These are the words of specialists in that field, and these are their literal definitions. It may be noted that they are all non-Arabic maqaamat, except for the last one. It may also be noted that the maqaamaat are based on the tunes used by people in their singing and music. Hence this is a science that preceded the Qur’an and its recitation. Readers may recite according to one of the maqaamaat without knowing anything about it, and a reciter may vary his recitation, using a variety of maqaamaat, according to the verses and their meanings.
With regard to the ruling on reciting according to these maqaamaat, in the answer to question no. 9330 we quoted a fatwa of Shaykh ‘Abd al-‘Azeez ibn Baaz (may Allah have mercy on him) stating that it is not allowed to recite according to these musical maqaamaat.
In the answer to question no. 1377 there is a detailed discussion of the issue; please refer to that question.
We will add here some comments from specialists, as follows:
Dr Ibraaheem ibn Sa‘eed ad-Dawsari, Vice President of the Saudi Academic Committee for Qur’anic Sciences, and President of the Department of Qur’an and Its Sciences at al-Imam Muhammad ibn Saud University said:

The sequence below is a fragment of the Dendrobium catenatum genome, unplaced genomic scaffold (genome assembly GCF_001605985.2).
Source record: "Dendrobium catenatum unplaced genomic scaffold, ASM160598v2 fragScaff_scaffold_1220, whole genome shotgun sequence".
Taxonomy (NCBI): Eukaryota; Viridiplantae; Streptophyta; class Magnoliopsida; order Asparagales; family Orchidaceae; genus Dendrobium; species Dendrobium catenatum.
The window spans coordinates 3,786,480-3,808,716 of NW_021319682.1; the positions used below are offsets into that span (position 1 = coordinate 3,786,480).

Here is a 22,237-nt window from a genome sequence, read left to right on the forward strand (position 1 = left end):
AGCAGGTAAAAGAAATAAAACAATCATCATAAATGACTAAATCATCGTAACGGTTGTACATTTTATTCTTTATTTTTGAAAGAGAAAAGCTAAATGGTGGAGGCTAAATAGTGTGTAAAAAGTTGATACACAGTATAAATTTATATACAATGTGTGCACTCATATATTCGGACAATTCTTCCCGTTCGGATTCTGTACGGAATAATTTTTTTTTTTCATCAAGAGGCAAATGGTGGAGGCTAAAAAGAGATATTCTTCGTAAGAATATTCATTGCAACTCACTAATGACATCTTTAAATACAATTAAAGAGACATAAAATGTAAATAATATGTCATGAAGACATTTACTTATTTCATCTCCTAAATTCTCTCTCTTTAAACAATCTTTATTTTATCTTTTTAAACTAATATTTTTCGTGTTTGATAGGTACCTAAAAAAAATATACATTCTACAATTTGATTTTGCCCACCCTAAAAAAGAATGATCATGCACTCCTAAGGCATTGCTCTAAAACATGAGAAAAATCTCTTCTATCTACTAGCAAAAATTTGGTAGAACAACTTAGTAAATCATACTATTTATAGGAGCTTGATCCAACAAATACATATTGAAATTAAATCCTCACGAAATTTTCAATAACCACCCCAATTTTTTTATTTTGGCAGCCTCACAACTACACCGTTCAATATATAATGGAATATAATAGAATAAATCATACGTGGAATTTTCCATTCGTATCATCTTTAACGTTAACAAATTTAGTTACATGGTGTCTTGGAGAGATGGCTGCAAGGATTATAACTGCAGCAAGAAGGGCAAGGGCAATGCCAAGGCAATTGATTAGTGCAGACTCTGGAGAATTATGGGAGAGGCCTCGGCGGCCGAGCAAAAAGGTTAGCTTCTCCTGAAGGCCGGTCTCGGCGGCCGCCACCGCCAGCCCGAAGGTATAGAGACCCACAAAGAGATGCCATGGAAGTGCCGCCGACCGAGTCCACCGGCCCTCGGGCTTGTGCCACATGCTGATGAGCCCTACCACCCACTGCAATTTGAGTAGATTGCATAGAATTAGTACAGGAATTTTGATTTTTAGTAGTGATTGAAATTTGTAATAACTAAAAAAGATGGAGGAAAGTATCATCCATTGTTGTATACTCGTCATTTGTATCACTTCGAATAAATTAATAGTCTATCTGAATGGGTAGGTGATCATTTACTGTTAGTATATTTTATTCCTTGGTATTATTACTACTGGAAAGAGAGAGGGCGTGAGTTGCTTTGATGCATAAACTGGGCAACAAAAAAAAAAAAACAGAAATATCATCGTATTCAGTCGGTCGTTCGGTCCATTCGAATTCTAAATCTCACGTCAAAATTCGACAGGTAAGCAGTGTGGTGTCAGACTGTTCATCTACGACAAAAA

Recitation with a tune or melody can only be one of two things:
Tunes that a person naturally comes up with, without much conscious effort. This is what most people do when reciting Qur’an. So everyone who recites Qur’an in a melodious manner would not go beyond that simple way of coming up with a tune. This is permissible, and it is a type of melodious recitation that is good and praiseworthy, as the Messenger of Allah (blessings and peace of Allah be upon him) said: “He is not one of us who does not beautify his voice for the Qur’an.” Narrated by al-Bukhaari in his Saheeh (7527). In this case the ruling is that it is permissible and mustahabb.